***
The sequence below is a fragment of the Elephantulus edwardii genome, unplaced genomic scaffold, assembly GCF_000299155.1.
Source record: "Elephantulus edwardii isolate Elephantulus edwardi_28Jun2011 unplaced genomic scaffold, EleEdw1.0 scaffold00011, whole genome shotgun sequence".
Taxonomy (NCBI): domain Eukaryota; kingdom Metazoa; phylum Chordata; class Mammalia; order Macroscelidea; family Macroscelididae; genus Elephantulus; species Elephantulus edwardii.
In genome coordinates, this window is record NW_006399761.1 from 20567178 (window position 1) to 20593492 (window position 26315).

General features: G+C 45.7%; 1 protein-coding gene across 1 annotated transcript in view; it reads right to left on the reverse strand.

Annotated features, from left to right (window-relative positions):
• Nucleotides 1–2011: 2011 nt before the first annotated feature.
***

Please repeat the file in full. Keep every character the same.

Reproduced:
The sequence below is a fragment of the Elephantulus edwardii genome, unplaced genomic scaffold, assembly GCF_000299155.1.
Source record: "Elephantulus edwardii isolate Elephantulus edwardi_28Jun2011 unplaced genomic scaffold, EleEdw1.0 scaffold00011, whole genome shotgun sequence".
Taxonomy (NCBI): domain Eukaryota; kingdom Metazoa; phylum Chordata; class Mammalia; order Macroscelidea; family Macroscelididae; genus Elephantulus; species Elephantulus edwardii.
In genome coordinates, this window is record NW_006399761.1 from 20567178 (window position 1) to 20593492 (window position 26315).

General features: G+C 45.7%; 1 protein-coding gene across 1 annotated transcript in view; it reads right to left on the reverse strand.

Annotated features, from left to right (window-relative positions):
• Nucleotides 1–2011: 2011 nt before the first annotated feature.